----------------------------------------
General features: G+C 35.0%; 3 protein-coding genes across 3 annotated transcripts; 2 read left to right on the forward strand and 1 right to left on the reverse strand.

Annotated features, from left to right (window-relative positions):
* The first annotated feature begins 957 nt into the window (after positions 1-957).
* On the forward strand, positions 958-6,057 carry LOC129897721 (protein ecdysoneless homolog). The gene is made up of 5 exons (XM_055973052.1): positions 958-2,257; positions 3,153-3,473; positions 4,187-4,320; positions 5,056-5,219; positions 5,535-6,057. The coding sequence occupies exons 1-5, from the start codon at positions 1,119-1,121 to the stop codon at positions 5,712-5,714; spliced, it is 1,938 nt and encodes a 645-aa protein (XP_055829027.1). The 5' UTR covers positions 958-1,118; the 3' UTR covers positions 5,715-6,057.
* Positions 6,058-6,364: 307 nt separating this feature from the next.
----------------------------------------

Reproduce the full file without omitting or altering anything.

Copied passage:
General features: G+C 35.0%; 3 protein-coding genes across 3 annotated transcripts; 2 read left to right on the forward strand and 1 right to left on the reverse strand.

Annotated features, from left to right (window-relative positions):
* The first annotated feature begins 957 nt into the window (after positions 1-957).
* On the forward strand, positions 958-6,057 carry LOC129897721 (protein ecdysoneless homolog). The gene is made up of 5 exons (XM_055973052.1): positions 958-2,257; positions 3,153-3,473; positions 4,187-4,320; positions 5,056-5,219; positions 5,535-6,057. The coding sequence occupies exons 1-5, from the start codon at positions 1,119-1,121 to the stop codon at positions 5,712-5,714; spliced, it is 1,938 nt and encodes a 645-aa protein (XP_055829027.1). The 5' UTR covers positions 958-1,118; the 3' UTR covers positions 5,715-6,057.
* Positions 6,058-6,364: 307 nt separating this feature from the next.